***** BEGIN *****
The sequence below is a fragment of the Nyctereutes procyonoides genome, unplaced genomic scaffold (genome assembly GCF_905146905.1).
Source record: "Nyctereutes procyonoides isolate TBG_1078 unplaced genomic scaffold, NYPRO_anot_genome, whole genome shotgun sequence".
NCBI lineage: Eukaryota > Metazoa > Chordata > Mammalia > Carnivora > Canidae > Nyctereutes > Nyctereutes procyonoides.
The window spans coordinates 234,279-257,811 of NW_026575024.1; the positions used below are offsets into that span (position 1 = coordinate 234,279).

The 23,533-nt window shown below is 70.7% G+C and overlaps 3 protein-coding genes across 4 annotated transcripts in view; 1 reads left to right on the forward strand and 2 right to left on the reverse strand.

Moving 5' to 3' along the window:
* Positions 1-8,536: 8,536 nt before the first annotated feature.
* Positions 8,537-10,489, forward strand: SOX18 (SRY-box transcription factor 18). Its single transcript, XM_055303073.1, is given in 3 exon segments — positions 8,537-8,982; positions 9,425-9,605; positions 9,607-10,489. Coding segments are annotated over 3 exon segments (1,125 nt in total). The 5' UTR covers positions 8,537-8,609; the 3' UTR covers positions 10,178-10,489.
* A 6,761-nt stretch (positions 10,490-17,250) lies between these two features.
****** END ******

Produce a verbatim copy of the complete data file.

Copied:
The sequence below is a fragment of the Nyctereutes procyonoides genome, unplaced genomic scaffold (genome assembly GCF_905146905.1).
Source record: "Nyctereutes procyonoides isolate TBG_1078 unplaced genomic scaffold, NYPRO_anot_genome, whole genome shotgun sequence".
NCBI lineage: Eukaryota > Metazoa > Chordata > Mammalia > Carnivora > Canidae > Nyctereutes > Nyctereutes procyonoides.
The window spans coordinates 234,279-257,811 of NW_026575024.1; the positions used below are offsets into that span (position 1 = coordinate 234,279).

The 23,533-nt window shown below is 70.7% G+C and overlaps 3 protein-coding genes across 4 annotated transcripts in view; 1 reads left to right on the forward strand and 2 right to left on the reverse strand.

Moving 5' to 3' along the window:
* Positions 1-8,536: 8,536 nt before the first annotated feature.
* Positions 8,537-10,489, forward strand: SOX18 (SRY-box transcription factor 18). Its single transcript, XM_055303073.1, is given in 3 exon segments — positions 8,537-8,982; positions 9,425-9,605; positions 9,607-10,489. Coding segments are annotated over 3 exon segments (1,125 nt in total). The 5' UTR covers positions 8,537-8,609; the 3' UTR covers positions 10,178-10,489.
* A 6,761-nt stretch (positions 10,490-17,250) lies between these two features.